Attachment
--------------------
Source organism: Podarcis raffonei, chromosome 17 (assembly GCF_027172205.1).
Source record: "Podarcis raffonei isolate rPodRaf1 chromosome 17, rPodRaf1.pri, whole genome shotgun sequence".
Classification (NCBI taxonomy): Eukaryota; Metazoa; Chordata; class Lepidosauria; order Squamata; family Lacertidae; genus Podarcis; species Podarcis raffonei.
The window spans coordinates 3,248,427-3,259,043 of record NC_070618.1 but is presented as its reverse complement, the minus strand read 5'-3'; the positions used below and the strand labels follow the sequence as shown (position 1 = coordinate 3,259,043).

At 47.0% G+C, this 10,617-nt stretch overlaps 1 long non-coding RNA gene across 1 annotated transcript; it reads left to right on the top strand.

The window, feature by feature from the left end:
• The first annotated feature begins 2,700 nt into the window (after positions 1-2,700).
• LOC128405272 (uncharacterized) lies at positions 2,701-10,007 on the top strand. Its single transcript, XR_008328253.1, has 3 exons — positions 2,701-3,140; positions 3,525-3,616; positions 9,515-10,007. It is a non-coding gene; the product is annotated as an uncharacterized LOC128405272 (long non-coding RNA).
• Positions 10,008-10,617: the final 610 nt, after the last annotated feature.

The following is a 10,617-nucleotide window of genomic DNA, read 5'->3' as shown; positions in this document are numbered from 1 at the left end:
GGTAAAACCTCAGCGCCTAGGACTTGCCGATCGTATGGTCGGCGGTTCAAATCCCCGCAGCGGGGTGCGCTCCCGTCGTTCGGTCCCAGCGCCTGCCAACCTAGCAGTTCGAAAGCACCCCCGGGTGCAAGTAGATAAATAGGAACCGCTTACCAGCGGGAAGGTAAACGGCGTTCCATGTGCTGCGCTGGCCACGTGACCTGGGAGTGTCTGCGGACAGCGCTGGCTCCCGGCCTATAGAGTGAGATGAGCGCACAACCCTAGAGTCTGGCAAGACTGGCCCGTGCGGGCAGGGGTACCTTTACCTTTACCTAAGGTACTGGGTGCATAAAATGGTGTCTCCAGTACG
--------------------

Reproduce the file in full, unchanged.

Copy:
Source organism: Podarcis raffonei, chromosome 17 (assembly GCF_027172205.1).
Source record: "Podarcis raffonei isolate rPodRaf1 chromosome 17, rPodRaf1.pri, whole genome shotgun sequence".
Classification (NCBI taxonomy): Eukaryota; Metazoa; Chordata; class Lepidosauria; order Squamata; family Lacertidae; genus Podarcis; species Podarcis raffonei.
The window spans coordinates 3,248,427-3,259,043 of record NC_070618.1 but is presented as its reverse complement, the minus strand read 5'-3'; the positions used below and the strand labels follow the sequence as shown (position 1 = coordinate 3,259,043).

At 47.0% G+C, this 10,617-nt stretch overlaps 1 long non-coding RNA gene across 1 annotated transcript; it reads left to right on the top strand.

The window, feature by feature from the left end:
• The first annotated feature begins 2,700 nt into the window (after positions 1-2,700).
• LOC128405272 (uncharacterized) lies at positions 2,701-10,007 on the top strand. Its single transcript, XR_008328253.1, has 3 exons — positions 2,701-3,140; positions 3,525-3,616; positions 9,515-10,007. It is a non-coding gene; the product is annotated as an uncharacterized LOC128405272 (long non-coding RNA).
• Positions 10,008-10,617: the final 610 nt, after the last annotated feature.

The following is a 10,617-nucleotide window of genomic DNA, read 5'->3' as shown; positions in this document are numbered from 1 at the left end:
GGTAAAACCTCAGCGCCTAGGACTTGCCGATCGTATGGTCGGCGGTTCAAATCCCCGCAGCGGGGTGCGCTCCCGTCGTTCGGTCCCAGCGCCTGCCAACCTAGCAGTTCGAAAGCACCCCCGGGTGCAAGTAGATAAATAGGAACCGCTTACCAGCGGGAAGGTAAACGGCGTTCCATGTGCTGCGCTGGCCACGTGACCTGGGAGTGTCTGCGGACAGCGCTGGCTCCCGGCCTATAGAGTGAGATGAGCGCACAACCCTAGAGTCTGGCAAGACTGGCCCGTGCGGGCAGGGGTACCTTTACCTTTACCTAAGGTACTGGGTGCATAAAATGGTGTCTCCAGTACG